“Outdated Information” on Nigerian (China, Australia ) embassy’s websites

When The ICIR examined some of the websites of Nigerian embassies abroad, some of the websites contained outdated information that did not reflect current realities.

According to the homepage of the website of the Nigerian embassy in China, the Minister of foreign affairs is Aminu Wali, who left office in 2015 his picture is still displayed on the website.

He has since been replaced since 2015 by Geoffrey Onyeama who is the current Minister of foreign affairs but the change of guard is yet to take place on the website.

Though the homepage had recent information from the publicity department dated 13th, July 2020, advising visitors on the time the embassy opens and closes, other information posted on the website dates between 2014 to 2017.

Also the picture of former President, Goodluck Jonathan is still a prominent feature on the website despite leaving office in 2015. On some of its subpages, it shows the information contained was last updated in 2015.

The Nigeria High Commission in Australia also shared a video of former President Goodluck Jonathan on the sidebar on its homepage, while the announcement for public holidays calling for Eid-Ul-Maulud celebration posted in 2017 sits comfortably on the website. 

“The High Commission will reopen for normal business on Monday, 4th December 2017 at 9.00 am,” a section of the post reads.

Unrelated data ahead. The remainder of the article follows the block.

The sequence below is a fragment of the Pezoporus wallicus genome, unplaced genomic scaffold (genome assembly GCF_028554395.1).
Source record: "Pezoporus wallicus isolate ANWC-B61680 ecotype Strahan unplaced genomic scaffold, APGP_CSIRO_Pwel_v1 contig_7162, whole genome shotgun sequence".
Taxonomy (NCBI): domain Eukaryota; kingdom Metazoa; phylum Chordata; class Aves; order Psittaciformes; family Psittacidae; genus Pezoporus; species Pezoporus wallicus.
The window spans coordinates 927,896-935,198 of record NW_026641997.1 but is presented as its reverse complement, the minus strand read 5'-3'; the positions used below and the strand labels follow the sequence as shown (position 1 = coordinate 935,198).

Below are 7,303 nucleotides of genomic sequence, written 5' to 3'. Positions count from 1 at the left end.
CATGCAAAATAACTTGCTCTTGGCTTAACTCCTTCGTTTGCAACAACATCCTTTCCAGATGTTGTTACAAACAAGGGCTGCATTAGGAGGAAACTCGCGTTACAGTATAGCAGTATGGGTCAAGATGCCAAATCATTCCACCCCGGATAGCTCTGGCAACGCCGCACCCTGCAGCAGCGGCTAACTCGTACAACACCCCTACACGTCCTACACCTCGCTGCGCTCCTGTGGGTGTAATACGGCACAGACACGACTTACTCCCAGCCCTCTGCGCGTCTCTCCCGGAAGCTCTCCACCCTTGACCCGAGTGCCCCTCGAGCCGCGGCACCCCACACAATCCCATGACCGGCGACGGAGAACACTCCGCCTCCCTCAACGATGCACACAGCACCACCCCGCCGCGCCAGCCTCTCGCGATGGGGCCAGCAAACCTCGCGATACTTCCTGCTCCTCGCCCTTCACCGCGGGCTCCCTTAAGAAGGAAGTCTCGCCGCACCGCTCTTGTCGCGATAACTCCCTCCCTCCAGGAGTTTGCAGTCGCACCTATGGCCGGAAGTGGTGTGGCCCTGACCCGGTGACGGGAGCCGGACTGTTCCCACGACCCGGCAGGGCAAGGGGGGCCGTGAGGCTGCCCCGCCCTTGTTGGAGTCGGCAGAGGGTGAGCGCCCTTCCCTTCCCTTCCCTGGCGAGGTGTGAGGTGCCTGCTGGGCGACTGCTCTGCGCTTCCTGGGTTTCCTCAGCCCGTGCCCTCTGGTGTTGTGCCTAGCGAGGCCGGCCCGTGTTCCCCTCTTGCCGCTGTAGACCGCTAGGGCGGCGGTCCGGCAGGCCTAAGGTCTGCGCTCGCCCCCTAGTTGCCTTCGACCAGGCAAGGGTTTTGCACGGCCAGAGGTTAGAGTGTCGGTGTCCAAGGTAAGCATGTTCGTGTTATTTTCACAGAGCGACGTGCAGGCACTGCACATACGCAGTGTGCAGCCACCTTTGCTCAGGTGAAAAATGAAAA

35 inactive emails, 4 consulates without websites

Fifty-three per cent of the emails sent to 66 addresses accounting for 35 email addresses as announced by the mail delivery subsystem were “inactive”.

“Address not found your message wasn’t delivered to [email protected] because the domain [email protected] couldn’t be found,” the email received from the Nigeria High Commission, NHC, in the United Kingdom, UK, read.

The only email address belonging to the NHC listed on its website for immigration purposes in the UK returned as “Not found”. 

However, the Nigerian High Commission in the UK does not have an official email address on its website to direct enquiries but a contact form requesting visitors to the website to fill the form for their enquiries.

This was a familiar message reply as 27 other enquiry emails sent were hauled back, stating their intended addresses could not be reached.

Six emails belonging to the embassies in China, India and Philippines returned as “delivery incomplete” while six Nigerian embassies in Turkey, Belgium, Japan, France and Russia failed to provide a reply to the enquiry.

 

Amos Abba is a journalist with the International Center for Investigative Reporting, ICIR, who believes that courageous investigative reporting is the key to social justice and accountability in the society.